A Forest Garden With 500 Edible Plants Could Lead to a Sustainable Future | Short Film Showcase

A Forest Garden With 500 Edible Plants Could Lead to a Sustainable Future | Short Film Showcase

Instead of neat rows of monoculture, forest gardens combine fruit and nut trees, shrubs, herbs, vines and perennial vegetables together in one seemingly wild setting. This type of agroforestry mimics natural ecosystems and uses the space available in a sustainable way. UK-based Martin Crawford is one of the pioneers of forest gardening. Starting out with a flat field in 1994, his land has been transformed into a woodland and serves as an educational resource for others interested in forest gardening. This short film by Thomas Regnault focuses on Crawford’s forest garden, which is abundant, diverse, edible, and might be one answer to the future of food systems.
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A Forest Garden With 500 Edible Plants Could Lead to a Sustainable Future | Short Film Showcase

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50 Comments

  1. NatNeoPit on September 23, 2021 at 11:20 pm

    The question is if the little amount of light which can go through these shady agricultural forests is enough to raise some foodstuff needed for human consumption. I suppose it is enough but it takes much more time for fruits to mature. Anyway, it seems that traditional culture is excellent in most areas (but sometimes wrong) although I think that monoculture is not as good invention as we used to think, it’s sometimes even a little ugly for the landscape. We must try to rethink agriculture and gardening…there are other ways to make them more sustainable and also more beautiful, adapting them to the needs and problems of these times that we live nowadays. It would be interesting that permaculture ushered in a new age in agriculture and gardening : this is what we call evolve. (rethink, discard some advances, accept others and even get back to our true roots in some aspects).

  2. my simple existence on September 23, 2021 at 11:20 pm

    Just plant a tree it starts i like it

  3. blueconversechucks on September 23, 2021 at 11:21 pm

    Yeah but think about all the time it takes him to gather, name, cook, discipline, eat, and evacuate that food. I’ll stick with my soylen’t, thank you very much.

  4. Nathan Migdal on September 23, 2021 at 11:21 pm

    This is why Native Americans couldn’t understand why anyone would want to become a farmer when that idea was first introduced to them by colonists.

  5. Joyce Beattie on September 23, 2021 at 11:22 pm

    I Love this!

  6. Alfredo Libreros on September 23, 2021 at 11:23 pm

    is it possible to implement agroforestry in places with very cold weather?

  7. HappyGuy on September 23, 2021 at 11:24 pm

    Does it attract snakes ?

  8. Antonio Santos on September 23, 2021 at 11:24 pm

    I can never survive without rice, so how can rice be grown via permaculture 😅 😅😅😅😅

  9. Pebika Bania on September 23, 2021 at 11:24 pm

    Is there any minimum spacing between trees?

  10. CATRYNA WHITE on September 23, 2021 at 11:25 pm

    In Australia, the Mediterranean, Jordan, Africa, and the USA we refer to this as Permaculture and it works because it mimics nature or the natural way of things.

  11. New Name on September 23, 2021 at 11:28 pm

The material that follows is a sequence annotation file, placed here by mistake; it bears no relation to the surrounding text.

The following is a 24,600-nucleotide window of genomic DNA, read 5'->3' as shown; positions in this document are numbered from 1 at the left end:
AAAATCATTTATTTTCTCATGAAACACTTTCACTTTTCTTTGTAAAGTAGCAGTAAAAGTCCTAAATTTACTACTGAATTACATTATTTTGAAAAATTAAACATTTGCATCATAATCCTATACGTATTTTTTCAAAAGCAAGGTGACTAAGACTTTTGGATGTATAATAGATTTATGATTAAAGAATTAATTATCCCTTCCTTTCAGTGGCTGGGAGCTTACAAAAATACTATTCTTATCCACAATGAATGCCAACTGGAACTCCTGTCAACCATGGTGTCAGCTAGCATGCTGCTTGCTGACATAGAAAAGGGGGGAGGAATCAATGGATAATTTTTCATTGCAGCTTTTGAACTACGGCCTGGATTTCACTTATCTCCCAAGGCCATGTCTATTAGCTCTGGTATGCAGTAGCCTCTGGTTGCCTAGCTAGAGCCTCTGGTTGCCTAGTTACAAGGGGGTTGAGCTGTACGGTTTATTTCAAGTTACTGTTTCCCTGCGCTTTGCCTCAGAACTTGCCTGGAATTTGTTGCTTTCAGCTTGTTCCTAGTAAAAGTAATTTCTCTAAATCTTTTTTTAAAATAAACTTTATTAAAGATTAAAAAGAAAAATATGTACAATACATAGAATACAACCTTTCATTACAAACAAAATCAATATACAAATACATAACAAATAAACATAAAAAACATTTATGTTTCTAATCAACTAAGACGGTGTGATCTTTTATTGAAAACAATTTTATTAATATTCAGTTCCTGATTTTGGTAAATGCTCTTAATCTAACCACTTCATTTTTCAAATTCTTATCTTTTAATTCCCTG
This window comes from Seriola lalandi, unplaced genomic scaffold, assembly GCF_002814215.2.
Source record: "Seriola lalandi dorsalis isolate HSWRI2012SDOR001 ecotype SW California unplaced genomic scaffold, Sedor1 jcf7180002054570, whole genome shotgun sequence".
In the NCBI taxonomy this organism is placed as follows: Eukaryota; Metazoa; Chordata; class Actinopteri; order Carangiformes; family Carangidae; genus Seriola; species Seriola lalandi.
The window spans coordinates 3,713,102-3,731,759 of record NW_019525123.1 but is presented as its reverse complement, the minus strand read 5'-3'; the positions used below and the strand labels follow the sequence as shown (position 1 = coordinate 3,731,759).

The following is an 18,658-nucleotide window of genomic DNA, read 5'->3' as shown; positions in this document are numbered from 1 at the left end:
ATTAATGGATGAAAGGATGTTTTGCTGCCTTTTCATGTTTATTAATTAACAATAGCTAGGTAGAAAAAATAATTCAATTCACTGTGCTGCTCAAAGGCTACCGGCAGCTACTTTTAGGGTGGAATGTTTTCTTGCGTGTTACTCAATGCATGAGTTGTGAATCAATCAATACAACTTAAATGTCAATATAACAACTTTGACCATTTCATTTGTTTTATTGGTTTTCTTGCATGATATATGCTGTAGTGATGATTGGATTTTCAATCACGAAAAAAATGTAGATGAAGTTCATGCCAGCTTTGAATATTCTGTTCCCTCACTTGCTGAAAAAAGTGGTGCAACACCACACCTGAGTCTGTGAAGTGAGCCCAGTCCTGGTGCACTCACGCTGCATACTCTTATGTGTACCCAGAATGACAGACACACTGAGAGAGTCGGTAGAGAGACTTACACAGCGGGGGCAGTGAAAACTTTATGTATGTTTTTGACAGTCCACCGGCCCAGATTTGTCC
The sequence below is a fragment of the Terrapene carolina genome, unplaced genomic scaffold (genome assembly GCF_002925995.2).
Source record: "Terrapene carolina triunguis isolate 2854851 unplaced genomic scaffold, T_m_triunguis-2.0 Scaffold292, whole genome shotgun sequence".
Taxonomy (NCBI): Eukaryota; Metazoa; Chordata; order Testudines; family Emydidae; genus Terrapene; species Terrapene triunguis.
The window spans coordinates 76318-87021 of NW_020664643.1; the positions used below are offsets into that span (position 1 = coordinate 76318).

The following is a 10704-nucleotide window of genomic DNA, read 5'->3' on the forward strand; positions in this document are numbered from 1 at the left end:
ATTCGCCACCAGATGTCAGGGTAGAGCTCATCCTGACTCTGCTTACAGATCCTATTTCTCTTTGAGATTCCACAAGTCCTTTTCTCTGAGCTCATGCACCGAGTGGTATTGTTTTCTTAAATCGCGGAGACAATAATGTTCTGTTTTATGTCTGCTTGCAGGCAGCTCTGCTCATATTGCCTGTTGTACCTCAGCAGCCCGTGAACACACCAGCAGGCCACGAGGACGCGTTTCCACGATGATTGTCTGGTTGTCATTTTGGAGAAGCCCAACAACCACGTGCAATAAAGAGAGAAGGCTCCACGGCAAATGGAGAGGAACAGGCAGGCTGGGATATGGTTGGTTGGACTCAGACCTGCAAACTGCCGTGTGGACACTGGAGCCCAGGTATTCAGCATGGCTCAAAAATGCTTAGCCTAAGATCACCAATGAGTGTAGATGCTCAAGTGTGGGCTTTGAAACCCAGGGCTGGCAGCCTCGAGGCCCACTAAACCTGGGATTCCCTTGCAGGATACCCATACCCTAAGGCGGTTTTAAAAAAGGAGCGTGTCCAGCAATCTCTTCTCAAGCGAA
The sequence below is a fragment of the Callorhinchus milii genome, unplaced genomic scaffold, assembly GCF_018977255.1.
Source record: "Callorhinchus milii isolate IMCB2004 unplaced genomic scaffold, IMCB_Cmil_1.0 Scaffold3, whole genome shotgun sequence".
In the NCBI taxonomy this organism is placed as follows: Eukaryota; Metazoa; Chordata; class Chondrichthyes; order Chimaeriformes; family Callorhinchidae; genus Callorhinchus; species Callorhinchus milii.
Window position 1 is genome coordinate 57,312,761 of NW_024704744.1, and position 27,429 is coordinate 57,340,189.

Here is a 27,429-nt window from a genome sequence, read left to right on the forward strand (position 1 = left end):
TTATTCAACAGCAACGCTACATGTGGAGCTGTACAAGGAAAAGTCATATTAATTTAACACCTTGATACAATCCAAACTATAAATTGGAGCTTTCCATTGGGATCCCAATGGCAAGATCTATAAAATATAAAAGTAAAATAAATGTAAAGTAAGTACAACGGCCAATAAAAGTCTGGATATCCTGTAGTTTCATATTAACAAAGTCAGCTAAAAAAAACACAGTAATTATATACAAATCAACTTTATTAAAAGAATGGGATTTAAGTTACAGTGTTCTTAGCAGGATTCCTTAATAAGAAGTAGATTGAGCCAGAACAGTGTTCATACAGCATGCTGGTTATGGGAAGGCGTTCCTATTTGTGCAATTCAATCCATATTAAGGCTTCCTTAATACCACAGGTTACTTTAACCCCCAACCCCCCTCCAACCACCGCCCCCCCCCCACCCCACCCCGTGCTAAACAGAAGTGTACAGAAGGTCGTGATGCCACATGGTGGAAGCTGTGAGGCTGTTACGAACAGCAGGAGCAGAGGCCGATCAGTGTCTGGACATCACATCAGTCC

In temperate England, closed canopy forests are not natural. As Martin said, semi forested areas store the most carbon and has the most photosynthesis. Otherwise climax forest overshades everything below the canopy and diseases spread from canopy to canopy. Photo synthetic processes are maximised in a open forest

  12. Chris Lecky on September 23, 2021 at 11:29 pm

    Getting warmer, scale up, and mechanisation is the obstacle though, the idea is 2%.of the difficulty. I’m sure you realise that by now? we need to redesign an entire line a machinery to deal with a change in food production methods on much larger scales, as high energy density foods are the bread bask of modern civilisation. If we keep trying to redesign with agricultural machinery in mind we are designing the landscape around a tractor.👀🤣🤣🤣🤣🤣🤣🤣🤣🤣lol that makes no sense.

  13. Israfil Ahmed on September 23, 2021 at 11:34 pm

    I would like to do something like this in 2000 sqft space but can’t figure out what to do or how to design even after watching so many documentaries.

  14. Marie-Noëlle Gagnon on September 23, 2021 at 11:36 pm

    La planète dans son entièreté devrait être comme cette forêt-jardin!!! Splendide! De toute beauté!!! Magnifique!!!

  15. Grace H on September 23, 2021 at 11:37 pm

    what if this ecosystem was invaded by one or two invasive plants/creatures. what do you think would happen?

  16. Jabez Flores on September 23, 2021 at 11:38 pm

    Awesome!

  17. Steve Hawkes on September 23, 2021 at 11:38 pm

    STOP, STOP, STOP!! You are promoting the introduction of invasive plants into natural ecosystems. Invasive plants and insects have caused some of the greatest harm to our forests. Gypsy moth, emerald ash borer, kudzu "the vine that ate the south", giant hogweed, oriental bittersweet. Shall I go on? Most of the these invasive plants were introduced for their aesthetic appeal and since they have no natural controls they have gotten out of control. The most effective and common control measure then becomes the application of chemical herbicides. There is at least one and I believe two invasive plants in Martin’s garden. Bamboo is shown several times in this video and I think that is oriental bittersweet behind him in a couple of shots. Nat Geo should pull this video and produce one that is more compelling to not plant random plants in your forest.